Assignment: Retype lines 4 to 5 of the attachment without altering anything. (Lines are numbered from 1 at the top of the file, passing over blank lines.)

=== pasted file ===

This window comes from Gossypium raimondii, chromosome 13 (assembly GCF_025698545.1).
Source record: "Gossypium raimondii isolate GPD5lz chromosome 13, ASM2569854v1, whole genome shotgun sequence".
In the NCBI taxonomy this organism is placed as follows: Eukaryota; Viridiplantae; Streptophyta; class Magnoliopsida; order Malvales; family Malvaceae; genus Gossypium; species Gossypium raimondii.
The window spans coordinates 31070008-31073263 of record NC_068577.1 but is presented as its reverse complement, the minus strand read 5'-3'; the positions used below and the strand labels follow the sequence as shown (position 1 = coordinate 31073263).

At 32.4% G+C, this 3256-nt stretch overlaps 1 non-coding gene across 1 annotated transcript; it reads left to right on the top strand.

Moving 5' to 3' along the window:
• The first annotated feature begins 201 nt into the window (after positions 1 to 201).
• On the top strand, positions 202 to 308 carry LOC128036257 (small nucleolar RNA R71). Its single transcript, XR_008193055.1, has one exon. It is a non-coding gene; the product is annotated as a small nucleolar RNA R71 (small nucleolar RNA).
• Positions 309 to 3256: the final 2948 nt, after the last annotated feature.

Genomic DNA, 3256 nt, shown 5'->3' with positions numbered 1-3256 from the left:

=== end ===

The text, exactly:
The window spans coordinates 31070008-31073263 of record NC_068577.1 but is presented as its reverse complement, the minus strand read 5'-3'; the positions used below and the strand labels follow the sequence as shown (position 1 = coordinate 31073263).

At 32.4% G+C, this 3256-nt stretch overlaps 1 non-coding gene across 1 annotated transcript; it reads left to right on the top strand.